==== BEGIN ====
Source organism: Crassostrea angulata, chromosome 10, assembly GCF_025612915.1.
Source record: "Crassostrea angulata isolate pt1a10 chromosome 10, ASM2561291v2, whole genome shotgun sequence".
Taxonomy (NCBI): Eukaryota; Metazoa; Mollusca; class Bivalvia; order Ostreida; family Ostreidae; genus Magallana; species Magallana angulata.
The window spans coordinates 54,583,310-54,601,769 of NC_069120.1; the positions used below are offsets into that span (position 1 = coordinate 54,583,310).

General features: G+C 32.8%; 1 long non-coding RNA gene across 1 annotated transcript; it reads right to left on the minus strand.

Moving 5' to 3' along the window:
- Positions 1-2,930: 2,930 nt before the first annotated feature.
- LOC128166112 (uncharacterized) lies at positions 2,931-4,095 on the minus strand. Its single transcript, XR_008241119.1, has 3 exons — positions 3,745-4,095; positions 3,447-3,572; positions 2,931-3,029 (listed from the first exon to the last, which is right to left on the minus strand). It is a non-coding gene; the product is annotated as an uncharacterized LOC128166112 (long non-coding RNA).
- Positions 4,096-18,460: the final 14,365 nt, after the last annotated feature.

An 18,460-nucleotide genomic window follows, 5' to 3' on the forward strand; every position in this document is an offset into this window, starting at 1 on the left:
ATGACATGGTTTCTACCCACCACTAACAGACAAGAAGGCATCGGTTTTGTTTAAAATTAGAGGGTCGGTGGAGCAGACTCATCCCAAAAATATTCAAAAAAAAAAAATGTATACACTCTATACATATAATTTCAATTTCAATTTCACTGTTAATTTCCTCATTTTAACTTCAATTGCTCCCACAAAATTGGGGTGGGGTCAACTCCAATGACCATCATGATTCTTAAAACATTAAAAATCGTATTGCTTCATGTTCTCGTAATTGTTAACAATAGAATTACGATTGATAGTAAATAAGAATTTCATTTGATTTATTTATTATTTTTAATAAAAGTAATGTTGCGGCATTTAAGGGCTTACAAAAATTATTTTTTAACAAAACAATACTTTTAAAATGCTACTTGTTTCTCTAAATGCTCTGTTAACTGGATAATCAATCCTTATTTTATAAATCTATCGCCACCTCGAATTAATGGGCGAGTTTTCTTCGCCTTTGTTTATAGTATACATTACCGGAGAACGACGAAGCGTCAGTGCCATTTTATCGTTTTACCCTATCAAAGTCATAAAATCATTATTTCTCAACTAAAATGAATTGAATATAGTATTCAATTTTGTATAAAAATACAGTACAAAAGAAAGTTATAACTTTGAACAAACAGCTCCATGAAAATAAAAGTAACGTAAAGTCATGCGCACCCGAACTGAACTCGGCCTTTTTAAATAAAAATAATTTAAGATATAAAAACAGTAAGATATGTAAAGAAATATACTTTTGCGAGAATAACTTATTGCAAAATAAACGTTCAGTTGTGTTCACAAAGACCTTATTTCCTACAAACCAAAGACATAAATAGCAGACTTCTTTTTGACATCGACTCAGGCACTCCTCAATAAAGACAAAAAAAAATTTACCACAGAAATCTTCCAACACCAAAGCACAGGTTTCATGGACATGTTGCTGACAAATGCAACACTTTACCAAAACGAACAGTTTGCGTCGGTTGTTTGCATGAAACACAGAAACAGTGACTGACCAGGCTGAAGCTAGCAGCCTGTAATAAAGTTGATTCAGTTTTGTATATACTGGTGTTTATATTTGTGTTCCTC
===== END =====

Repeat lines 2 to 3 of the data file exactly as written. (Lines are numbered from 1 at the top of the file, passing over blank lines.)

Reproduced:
Source record: "Crassostrea angulata isolate pt1a10 chromosome 10, ASM2561291v2, whole genome shotgun sequence".
Taxonomy (NCBI): Eukaryota; Metazoa; Mollusca; class Bivalvia; order Ostreida; family Ostreidae; genus Magallana; species Magallana angulata.